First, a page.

are from the Collings Foundation of
, founded to preserve historic aircraft and
automobiles. All fees paid for the tours and
flights help support the foundation.
The open house
will also provide an opportunity for visitors to
expand their appreciation and understanding of the
economic benefits the airport provides to local
communities, such as employment, transportation,
business opportunities, and recreation and sport
flying. Other important uses of the facility
include fighting forest fires, transportation of
organs and tissue, patient transportation and
June 26th - Qwest
Brings DSL Service To Mountain...
Residents in the Cedar Park and
Cedar Springs subdivisions on Storm Mountain may
soon have DSL service through a project currently
underway by Qwest.
a telephone conversation on Monday with a Qwest
representative, it was confirmed that Qwest is
currently in the process of bringing high speed
internet service to the Storm Mountain area.
The installation project is
currently scheduled for completion by late
September, 2007, after which Qwest will begin
notifying area residents of the availability of
the new DSL service.
June 24th - Photo Of The Week...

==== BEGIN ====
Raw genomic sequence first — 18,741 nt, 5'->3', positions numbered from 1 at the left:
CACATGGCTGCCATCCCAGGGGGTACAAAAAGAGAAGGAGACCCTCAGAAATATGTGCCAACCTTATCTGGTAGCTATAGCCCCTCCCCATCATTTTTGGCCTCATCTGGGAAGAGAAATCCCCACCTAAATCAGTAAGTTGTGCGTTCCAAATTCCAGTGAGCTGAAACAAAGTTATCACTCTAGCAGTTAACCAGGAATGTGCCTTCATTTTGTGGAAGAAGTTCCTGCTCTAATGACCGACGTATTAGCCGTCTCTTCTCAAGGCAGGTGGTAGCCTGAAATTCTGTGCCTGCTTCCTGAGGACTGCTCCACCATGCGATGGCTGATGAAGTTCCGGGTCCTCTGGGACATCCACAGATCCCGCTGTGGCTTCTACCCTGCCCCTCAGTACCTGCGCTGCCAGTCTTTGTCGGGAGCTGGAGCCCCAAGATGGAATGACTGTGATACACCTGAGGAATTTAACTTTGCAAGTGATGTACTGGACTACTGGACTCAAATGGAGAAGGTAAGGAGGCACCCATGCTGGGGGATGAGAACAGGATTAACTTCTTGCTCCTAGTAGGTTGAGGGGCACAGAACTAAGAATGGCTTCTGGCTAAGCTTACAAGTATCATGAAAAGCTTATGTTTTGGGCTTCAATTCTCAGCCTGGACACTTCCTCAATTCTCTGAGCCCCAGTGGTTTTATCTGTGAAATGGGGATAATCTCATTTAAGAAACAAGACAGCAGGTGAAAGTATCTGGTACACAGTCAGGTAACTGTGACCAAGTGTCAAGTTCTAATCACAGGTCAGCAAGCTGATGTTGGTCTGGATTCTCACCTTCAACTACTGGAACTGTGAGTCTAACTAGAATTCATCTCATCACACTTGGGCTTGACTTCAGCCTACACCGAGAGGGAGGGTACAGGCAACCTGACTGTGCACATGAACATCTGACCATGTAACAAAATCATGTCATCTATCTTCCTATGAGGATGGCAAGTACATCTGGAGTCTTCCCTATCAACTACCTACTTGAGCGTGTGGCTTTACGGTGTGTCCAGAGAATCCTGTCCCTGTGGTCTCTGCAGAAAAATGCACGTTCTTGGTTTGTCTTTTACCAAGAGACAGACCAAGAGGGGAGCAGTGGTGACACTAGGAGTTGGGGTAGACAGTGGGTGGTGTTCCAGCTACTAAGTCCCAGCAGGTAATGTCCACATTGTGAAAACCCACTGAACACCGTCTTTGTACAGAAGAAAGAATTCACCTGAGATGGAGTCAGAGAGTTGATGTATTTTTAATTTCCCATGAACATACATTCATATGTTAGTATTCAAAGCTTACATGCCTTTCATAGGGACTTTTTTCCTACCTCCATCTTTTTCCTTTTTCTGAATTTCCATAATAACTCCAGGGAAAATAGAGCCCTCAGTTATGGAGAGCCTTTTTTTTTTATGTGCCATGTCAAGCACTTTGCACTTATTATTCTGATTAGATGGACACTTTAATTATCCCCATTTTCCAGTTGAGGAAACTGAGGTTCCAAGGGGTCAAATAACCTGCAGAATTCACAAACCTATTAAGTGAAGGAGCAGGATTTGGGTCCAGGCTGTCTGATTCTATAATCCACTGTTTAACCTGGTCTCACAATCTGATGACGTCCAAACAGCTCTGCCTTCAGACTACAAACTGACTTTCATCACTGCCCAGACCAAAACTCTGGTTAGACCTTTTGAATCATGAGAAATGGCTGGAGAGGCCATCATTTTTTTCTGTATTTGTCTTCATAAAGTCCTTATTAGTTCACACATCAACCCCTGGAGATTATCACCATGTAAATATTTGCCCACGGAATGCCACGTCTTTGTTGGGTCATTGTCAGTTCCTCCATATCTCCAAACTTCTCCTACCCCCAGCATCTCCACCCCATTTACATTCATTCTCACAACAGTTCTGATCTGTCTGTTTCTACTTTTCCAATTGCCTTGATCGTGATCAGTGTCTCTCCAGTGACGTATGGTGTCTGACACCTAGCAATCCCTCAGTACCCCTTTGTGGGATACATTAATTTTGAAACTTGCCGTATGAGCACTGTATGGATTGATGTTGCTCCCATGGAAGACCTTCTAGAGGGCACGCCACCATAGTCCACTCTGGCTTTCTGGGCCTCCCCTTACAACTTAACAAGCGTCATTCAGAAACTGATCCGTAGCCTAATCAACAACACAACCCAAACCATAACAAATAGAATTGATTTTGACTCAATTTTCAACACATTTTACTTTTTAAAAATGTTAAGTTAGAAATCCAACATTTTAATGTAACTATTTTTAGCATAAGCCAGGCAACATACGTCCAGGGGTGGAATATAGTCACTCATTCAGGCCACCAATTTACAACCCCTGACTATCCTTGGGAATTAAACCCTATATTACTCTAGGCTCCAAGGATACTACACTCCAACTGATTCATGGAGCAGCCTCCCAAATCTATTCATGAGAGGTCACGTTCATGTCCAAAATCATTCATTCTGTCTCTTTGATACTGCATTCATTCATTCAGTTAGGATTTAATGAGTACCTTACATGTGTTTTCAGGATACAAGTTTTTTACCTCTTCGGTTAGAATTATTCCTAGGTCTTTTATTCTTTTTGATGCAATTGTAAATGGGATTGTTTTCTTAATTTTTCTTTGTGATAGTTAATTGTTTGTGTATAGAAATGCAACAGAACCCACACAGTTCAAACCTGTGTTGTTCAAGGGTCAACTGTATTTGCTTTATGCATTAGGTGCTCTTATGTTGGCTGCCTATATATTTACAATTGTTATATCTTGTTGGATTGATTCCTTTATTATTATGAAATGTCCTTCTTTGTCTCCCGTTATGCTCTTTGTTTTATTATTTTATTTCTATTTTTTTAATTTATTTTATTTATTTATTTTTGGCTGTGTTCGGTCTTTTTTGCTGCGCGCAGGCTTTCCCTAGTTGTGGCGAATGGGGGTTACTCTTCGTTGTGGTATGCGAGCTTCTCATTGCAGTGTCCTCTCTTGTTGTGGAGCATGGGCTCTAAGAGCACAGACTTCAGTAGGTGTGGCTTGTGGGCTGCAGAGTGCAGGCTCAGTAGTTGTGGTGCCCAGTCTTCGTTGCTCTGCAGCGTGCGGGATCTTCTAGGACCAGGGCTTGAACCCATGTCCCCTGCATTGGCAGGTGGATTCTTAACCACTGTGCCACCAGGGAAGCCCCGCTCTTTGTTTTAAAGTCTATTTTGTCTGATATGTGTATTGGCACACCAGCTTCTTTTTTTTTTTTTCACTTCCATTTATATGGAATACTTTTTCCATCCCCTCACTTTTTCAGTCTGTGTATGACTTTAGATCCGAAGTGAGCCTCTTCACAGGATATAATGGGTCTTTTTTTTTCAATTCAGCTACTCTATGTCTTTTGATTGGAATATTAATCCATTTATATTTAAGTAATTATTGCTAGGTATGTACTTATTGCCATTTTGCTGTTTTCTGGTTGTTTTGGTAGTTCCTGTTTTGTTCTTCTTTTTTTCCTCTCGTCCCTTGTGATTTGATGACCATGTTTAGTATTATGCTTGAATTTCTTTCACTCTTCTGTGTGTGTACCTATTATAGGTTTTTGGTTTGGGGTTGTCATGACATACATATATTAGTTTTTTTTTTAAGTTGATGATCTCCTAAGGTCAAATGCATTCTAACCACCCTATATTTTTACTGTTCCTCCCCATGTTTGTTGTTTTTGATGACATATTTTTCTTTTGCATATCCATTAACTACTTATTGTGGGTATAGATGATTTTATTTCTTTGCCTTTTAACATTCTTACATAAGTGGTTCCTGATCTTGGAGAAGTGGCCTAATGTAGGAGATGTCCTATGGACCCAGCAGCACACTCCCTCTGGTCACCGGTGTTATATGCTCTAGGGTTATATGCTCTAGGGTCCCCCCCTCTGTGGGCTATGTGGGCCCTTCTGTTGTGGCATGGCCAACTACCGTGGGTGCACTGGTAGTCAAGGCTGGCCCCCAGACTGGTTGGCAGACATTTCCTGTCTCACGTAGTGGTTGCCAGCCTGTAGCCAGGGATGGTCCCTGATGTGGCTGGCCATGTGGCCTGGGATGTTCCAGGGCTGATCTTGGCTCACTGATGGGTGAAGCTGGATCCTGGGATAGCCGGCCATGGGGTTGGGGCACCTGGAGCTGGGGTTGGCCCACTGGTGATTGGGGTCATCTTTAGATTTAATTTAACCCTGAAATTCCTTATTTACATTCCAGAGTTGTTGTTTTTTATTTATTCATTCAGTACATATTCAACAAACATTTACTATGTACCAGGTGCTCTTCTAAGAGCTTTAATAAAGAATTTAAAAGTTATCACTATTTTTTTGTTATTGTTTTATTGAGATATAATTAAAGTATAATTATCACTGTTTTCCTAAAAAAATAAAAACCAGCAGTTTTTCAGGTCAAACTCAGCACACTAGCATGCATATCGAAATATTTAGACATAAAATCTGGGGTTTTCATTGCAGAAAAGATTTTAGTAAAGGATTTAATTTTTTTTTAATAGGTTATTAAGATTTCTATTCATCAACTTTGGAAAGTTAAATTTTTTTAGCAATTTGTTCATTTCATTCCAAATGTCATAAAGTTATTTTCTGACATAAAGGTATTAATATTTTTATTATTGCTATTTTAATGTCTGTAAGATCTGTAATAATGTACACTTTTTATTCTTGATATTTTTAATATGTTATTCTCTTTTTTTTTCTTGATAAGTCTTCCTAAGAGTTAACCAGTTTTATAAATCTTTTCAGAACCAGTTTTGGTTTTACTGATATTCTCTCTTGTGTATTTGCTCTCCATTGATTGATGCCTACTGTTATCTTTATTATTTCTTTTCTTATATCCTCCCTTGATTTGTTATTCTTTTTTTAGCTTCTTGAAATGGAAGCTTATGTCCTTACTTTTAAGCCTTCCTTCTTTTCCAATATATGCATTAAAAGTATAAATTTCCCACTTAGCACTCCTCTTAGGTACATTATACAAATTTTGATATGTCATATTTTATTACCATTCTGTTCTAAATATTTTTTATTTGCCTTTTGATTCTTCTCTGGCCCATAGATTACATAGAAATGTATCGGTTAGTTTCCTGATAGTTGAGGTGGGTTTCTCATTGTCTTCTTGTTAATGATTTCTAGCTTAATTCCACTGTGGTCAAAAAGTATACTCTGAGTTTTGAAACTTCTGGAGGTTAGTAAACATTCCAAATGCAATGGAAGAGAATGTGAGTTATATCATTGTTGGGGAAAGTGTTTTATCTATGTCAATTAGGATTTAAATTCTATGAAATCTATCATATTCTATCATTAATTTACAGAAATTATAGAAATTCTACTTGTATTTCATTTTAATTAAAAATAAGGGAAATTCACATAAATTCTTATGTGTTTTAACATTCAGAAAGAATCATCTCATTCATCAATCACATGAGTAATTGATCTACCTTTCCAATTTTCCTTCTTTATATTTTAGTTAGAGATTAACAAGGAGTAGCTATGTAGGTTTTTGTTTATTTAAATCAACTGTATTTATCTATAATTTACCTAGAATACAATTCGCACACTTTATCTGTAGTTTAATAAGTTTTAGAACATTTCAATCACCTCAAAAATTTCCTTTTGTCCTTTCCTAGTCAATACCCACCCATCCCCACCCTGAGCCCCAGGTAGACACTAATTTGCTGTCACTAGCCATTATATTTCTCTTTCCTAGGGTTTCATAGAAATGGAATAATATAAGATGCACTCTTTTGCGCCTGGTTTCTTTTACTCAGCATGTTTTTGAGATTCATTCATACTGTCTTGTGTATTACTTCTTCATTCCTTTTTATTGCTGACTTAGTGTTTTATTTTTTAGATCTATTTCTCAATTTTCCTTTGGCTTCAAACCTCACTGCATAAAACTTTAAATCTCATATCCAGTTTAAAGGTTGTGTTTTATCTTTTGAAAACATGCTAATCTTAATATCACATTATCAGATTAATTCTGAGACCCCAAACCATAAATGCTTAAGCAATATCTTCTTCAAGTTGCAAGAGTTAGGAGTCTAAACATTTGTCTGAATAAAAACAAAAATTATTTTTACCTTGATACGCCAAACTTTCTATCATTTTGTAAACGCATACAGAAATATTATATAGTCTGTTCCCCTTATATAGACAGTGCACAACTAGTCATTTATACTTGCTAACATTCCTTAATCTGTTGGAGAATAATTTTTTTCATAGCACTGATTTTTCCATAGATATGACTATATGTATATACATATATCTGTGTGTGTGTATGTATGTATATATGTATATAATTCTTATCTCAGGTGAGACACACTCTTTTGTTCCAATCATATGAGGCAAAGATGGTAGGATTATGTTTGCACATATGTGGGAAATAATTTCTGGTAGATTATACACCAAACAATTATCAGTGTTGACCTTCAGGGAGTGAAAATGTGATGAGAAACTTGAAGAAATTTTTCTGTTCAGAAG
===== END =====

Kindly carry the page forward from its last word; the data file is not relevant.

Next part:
Taken last Wednesday, this week's photo features one of the more colorful wildflowers currently blooming in the foothills of our area, Indian
Indian Blanket (Gaillardia pulchella), also called
Firewheel, Blanketflower, or Sundance, is a short-lived annual flowering plant native to the central United States.
The branching stem of this plant is hairy and upright, growing to 2 ft tall. The leaves are alternate, mostly basal, 4-8 cm long, with edges smooth to coarsely toothed or lobed. The pinwheel, daisy-like inflorescences are 4-6 cm diameter, vividly colored with red, orange and yellow. The central disc florets of the flowerhead tend to be more red-violet, with the outer ray florets being yellow. In one variety, almost the entire flower is red, with only the barest tips of the pedals touched with yellow. It blooms practically year-round in some areas, but more typically in summer to early fall.
It is a hardy plant, not picky about soil, though sandy and well-drained are best. It has a high drought tolerance and does best with a dry, hot climate in full sun. It's vibrant colored flowers can be seen carpeting fields and the sides of highways for miles in the summer to late fall. In the garden, the flowers can be removed/deadheaded to promote further blooming.